Archana Vemulapalli – Washington DC
Not quite Maryland, not quite Virginia, Washington D.C. may be its own kingdom stationed on the Potomac, but it faces technology challenges similar to those of any other major metropolis, including tight budgets and a lack of access to digital devices for low-income residents.
If anything, the challenges may be more pervasive in the nation’s capitol, where income inequality has historically been high. Mayor Muriel Bowser likely had this in mind when she hired Archana Vemulapalli as the city’s chief technology officer in 2016.
Vemulapalli, a veteran of the private sector and former executive and consultant, is accustomed to getting the most from budgets in the startup world. Her penchant for finding efficient solutions, she says, is not only saving the city money, but helping her achieve her larger goal of bringing digital services to underserved populations.
Show me the value
Vemulapalli says when she joined the city government, she instilled in her team a private sector-inspired philosophy that they should only propose initiatives with clear and easily demonstrable value for residents.
“It’s one thing to say my plan has a lot of value, but another if I can pick a pilot area and start showing the value of these initiatives by doing them,” she says.
She compares it to a startup in its early stages, with a need to focus on elements of the business that will generate revenue.
Vemulapalli took this tack with a number of Washington’s smart city initiatives, pitching them not as ways to introduce more technology, but to meet dire civic needs. For example, when the city faced a surge in rodent infestations as a result of outdated methods of trash collection, Vemulapalli’s team responded by creating the smart waste management initiative.
Her team worked with the department of public works (DPW) to install more than 400 sensors on existing DPW litter cans.
The sensors in the bins tell the public works department when the bins are full, so garbage trucks can be sent to empty them immediately, leaving less time for rodents to feed and breed. The sensors also collect data that Vemulapalli’s team uses to predict when and where future rodent outbreaks may occur.
Vemulapalli is also partnering with other departments to employ movement sensors to gather data on foot traffic, which it will use to bolster and target economic development efforts; and collaborating with the water department to put sensors in valves and fire hydrants and installing leak detection systems in water mains. In each case, the data collected will provide valuable insight that will reduce leaks and improve traffic flow, saving the city money in terms of both hours and resources.
The cherry on top is that the Office of the CTO (OCTO) recently unveiled this data to the public in an effort to encourage private entrepreneurs to contribute solutions.
Serving the underserved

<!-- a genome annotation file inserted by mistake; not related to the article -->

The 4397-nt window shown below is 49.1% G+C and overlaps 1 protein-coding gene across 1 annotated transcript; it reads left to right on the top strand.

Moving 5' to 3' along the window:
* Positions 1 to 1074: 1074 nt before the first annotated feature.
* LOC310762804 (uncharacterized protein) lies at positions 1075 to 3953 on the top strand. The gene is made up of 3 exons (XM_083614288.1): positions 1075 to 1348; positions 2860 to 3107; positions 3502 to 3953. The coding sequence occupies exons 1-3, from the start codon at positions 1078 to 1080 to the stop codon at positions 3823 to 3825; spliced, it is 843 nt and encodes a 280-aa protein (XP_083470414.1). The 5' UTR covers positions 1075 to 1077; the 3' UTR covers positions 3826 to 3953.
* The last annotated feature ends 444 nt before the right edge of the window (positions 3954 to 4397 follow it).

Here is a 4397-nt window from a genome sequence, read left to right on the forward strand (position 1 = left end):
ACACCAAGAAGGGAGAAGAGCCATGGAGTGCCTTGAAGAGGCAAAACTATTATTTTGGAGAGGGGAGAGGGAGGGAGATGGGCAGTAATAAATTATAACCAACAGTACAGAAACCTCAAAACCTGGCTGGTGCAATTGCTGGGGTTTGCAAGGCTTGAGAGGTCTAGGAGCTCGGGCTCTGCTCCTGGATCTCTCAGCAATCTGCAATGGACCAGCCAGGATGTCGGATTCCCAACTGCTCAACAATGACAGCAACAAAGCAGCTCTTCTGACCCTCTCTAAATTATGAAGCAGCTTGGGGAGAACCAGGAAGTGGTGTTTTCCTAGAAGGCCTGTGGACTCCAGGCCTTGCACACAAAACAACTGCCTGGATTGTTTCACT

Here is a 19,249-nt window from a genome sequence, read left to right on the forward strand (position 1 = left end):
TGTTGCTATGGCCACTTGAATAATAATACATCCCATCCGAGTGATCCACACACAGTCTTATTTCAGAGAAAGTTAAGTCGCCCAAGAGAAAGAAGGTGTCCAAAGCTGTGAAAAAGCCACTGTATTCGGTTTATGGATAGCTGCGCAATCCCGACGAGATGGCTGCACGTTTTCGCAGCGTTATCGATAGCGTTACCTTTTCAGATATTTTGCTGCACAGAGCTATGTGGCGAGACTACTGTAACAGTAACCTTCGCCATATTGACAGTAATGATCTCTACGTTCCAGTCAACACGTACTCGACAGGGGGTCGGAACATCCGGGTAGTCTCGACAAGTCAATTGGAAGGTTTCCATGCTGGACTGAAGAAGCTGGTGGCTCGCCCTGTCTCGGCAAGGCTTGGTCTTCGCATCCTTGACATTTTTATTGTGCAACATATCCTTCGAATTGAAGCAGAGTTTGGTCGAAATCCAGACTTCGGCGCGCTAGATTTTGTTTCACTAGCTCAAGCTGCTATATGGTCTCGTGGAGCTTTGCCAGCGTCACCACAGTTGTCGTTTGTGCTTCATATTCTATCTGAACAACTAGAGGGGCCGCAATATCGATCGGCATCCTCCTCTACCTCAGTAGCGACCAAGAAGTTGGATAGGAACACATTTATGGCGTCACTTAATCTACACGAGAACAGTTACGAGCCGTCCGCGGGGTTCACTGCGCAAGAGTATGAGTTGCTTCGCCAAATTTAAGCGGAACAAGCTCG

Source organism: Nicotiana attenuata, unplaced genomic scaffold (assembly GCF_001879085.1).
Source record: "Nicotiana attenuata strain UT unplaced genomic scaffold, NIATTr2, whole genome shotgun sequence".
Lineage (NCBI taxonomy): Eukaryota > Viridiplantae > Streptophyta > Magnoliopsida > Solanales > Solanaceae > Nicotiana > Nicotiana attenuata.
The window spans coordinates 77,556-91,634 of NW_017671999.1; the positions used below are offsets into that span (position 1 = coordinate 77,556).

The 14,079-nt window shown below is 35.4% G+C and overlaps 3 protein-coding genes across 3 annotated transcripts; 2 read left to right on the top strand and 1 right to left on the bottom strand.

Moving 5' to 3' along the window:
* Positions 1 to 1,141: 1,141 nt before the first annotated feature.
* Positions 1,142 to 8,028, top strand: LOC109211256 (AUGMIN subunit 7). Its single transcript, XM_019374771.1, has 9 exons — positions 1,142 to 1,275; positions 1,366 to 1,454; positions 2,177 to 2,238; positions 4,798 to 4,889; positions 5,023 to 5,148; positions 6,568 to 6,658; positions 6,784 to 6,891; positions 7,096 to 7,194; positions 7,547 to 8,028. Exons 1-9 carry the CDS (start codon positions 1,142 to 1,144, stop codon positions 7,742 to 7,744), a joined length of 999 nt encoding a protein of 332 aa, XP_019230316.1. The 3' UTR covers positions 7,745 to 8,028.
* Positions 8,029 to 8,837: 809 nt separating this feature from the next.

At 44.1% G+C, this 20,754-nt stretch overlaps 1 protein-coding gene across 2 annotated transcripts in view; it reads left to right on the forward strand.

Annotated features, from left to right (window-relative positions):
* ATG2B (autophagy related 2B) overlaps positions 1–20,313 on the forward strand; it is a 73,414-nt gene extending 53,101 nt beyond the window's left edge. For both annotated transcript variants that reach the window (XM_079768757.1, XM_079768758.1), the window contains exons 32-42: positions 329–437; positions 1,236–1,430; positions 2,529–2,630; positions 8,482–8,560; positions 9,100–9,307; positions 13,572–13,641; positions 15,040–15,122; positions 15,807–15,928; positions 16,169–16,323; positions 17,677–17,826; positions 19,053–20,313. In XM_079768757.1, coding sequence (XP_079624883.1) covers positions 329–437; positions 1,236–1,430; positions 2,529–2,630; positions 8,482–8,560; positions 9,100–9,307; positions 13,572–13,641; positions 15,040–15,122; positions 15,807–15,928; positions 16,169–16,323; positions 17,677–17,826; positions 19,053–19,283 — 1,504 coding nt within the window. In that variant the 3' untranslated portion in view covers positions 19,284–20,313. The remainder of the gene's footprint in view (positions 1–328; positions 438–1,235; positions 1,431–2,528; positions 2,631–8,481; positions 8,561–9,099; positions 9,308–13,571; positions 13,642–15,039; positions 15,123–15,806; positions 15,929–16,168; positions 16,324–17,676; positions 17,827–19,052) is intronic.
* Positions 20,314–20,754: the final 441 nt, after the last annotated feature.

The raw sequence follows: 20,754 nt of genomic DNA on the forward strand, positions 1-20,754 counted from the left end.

In addition to saving money and improving efficiency, Vemulapalli says her team’s startup mentality is getting more people online and trained with digital devices.
Her office has already covered 17 percent of Washington D.C. with free Wi-Fi, and Vemulapalli anticipates 25 percent coverage by 2018. Additionally, her team leads Connect D.C., a digital inclusion initiative that partners with nonprofits like Byte Back, an organization that provides computer training and career preparation to underserved D.C. neighborhoods. Byte Back offers free training sessions as well as free online tools like a computer access locator that tells residents where to access public computers for free.
In keeping with her proactive approach, Vemulapalli’s teams don’t just make technology available, they bring it to residents’ doorsteps.
“The biggest reason people don’t get training is because they don’t have the time or resources to get to it,” she says.
Connect D.C.’s response to that problem has been the Mobile Tech Lab, a 48-foot bus equipped with computers and Wi-Fi. The Mobile Tech Lab partners with nonprofits and government agencies to teach classes, help residents create email accounts and sign up for government services.
Street teams also go door to door, educating residents on free programs and helping them schedule notifications either on their phone or through email.
“If we don’t leverage technology that gives opportunities to everyone, then the city is going to lose out in the long run,” she says.
Innovation belongs to everyone
Vemulapalli says collaboration also extends to local entrepreneurs. Recently, the city announced it will lead the East Coast expansion of the Startups in Residence (STiR) program. Started in San Francisco in 2014, STiR partners startups with city governments to solve civic issues.
“We didn’t try to reinvent the wheel,” she says. “We reached out to the cities that had already done well with it and said ‘tell us what you’ve learned.’”
The city is also reaching out to entrepreneurs in a different manner through the Inclusive Innovation Incubator, called In3, that it built in partnership with Howard University, a prestigious university dedicated to educating students from diverse backgrounds. In3 is a tech hub and co-working space that offers underrepresented communities networking events and mentorships and potential access to investors and partners.
Vemulapalli points out that innovation hubs tend to be located in affluent neighborhoods, but to truly spur innovation and ideas, its best to focus on areas where people have fewer resources at hand.
She says the incubator is a great reflection of her team’s philosophy that one approach rarely fits everybody, and that there is space for multiple hubs and incubators that cater to different populations.
“It bucks the stereotype that you have to have a certain income, race or gender to have great ideas,” she says.
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